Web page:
Episcopal seminaries join hands

The seminaries of The Episcopal Church are reflecting on how to meet the challenges of education and finances in the 21st century. In their current discussion, Convenor of the Deans meeting, The Very Rev. and Dean Ward Ewing of General Theological Seminary, said, “All the deans’ conversations come down to two questions: “How do we work better among ourselves?” and “How do we really serve the Episcopal Church and build a structure that provides mutual insight into how we do theological education in the church that’s emerging today.”

According to a story by Mary Frances Schjonberg in Episcopal Life Online:

Financial difficulties and drastic changes in the role of the Christian church in society are prompting the leaders of the 11 seminaries connected with the Episcopal Church to reconsider theological education.

The seminaries’ Council of Deans has met three times this year already, twice more than its normal annual meeting, to discuss issues facing the seminaries.

While the seminary deans have not always fully cooperated, Ewing said “the idea that we are going to start working together in a more significant way is simply building on a history of very mutual support over the last few years.”

Jefferts Schori told ENS that she is “delighted at the work the deans are doing together.”

“There has been a remarkable shift from a culture of competition to one of cooperation, a shift which represents the best of our tradition,” she said. “Each part of the body, with its different gifts, and working together, can build up the whole. I believe that a new vision for the work of the Episcopal seminaries will include a variety of modes of providing theological education for a variety of ministries within and beyond the church.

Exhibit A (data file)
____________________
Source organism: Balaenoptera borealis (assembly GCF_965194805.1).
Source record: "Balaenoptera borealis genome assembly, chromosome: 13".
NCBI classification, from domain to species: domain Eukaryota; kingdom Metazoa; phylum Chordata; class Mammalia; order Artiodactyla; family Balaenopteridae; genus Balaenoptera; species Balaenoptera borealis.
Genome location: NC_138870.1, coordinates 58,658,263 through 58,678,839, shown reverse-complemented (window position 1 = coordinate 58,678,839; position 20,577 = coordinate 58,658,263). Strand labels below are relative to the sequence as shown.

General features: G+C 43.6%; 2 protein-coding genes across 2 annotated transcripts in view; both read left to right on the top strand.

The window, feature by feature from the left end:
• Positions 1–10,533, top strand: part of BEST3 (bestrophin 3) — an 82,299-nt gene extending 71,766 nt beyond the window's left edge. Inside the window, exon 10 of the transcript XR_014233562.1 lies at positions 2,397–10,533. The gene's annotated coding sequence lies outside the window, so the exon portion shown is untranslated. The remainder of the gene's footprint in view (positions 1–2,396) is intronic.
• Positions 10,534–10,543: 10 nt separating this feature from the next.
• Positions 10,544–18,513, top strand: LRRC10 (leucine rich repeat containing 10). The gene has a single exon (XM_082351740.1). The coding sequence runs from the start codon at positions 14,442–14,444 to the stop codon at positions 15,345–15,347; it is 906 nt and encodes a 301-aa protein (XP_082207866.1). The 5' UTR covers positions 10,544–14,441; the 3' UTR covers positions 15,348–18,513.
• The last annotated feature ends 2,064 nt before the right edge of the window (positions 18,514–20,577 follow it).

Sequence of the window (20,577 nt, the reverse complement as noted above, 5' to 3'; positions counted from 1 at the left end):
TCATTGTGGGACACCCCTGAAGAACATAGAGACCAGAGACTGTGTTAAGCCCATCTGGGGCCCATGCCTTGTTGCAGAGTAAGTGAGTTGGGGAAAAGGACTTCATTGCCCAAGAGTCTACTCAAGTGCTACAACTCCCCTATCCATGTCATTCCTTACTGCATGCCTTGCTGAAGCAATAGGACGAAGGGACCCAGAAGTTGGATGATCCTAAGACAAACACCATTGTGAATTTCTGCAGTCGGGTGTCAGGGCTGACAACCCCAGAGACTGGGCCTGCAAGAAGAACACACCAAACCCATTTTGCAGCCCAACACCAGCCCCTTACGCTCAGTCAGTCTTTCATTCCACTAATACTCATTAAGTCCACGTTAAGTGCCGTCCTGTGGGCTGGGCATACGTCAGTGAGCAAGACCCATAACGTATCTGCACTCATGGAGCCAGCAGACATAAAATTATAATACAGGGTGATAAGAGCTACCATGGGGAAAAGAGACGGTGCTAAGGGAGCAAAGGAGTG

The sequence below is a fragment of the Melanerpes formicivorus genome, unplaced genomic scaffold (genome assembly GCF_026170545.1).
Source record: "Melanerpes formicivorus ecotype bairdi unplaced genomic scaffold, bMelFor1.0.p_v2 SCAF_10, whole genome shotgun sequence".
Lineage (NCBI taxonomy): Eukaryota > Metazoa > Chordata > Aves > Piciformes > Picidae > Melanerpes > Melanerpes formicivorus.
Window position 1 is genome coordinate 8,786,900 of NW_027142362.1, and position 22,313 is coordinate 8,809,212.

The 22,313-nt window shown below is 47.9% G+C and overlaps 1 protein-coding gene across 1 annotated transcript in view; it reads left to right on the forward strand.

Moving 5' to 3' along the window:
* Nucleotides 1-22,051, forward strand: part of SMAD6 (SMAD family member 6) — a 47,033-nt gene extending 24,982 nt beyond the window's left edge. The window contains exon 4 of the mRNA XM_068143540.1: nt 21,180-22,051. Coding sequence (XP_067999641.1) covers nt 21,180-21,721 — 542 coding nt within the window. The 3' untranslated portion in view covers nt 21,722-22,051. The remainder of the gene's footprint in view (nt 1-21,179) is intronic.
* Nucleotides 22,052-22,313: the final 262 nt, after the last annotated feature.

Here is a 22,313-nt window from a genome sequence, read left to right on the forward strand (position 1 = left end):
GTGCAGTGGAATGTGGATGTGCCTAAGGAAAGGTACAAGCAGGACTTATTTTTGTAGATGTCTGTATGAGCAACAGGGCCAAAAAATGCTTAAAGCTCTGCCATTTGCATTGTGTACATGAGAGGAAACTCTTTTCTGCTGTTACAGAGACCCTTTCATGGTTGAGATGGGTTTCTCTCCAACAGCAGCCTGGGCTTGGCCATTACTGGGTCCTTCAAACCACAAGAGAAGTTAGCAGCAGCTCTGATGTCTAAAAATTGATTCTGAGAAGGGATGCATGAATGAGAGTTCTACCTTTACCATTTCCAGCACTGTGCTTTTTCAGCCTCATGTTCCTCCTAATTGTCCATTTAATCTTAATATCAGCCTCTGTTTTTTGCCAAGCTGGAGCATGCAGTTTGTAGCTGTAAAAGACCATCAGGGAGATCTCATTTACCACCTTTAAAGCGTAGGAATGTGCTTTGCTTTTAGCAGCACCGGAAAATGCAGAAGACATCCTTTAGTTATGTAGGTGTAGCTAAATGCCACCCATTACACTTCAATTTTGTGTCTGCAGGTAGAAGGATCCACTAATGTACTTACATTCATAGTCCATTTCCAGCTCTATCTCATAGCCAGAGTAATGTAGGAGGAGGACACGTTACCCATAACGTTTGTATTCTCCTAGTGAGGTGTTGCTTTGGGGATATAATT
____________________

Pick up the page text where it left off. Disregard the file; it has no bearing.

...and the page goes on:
“All of it is about an expanded sense of mission, and I expect that this church and the larger community will be abundantly blessed by the work of these seminaries and their leaders.”

During their June meeting at the Episcopal Church Center in New York, the deans used the process of appreciative inquiry to consider each seminary’s strengths. They then discussed how those strengths might be used “in a cooperative way that supports all of us,” Ewing said.

He said distance learning and online education, Spanish-language ministry training, work with congregations and dioceses engaged in total ministry and shared-leadership models of ministry were high on the list. Church Divinity School of the Pacific president and dean Donn Morgan, who was the council’s convener when these conversations began, said another fruitful place for collaboration was seen in the international networks some seminaries have established.

Read it all here

This certainly a change from previous eras and an exciting development. What other ideas can be offered to the seminaries for their future?

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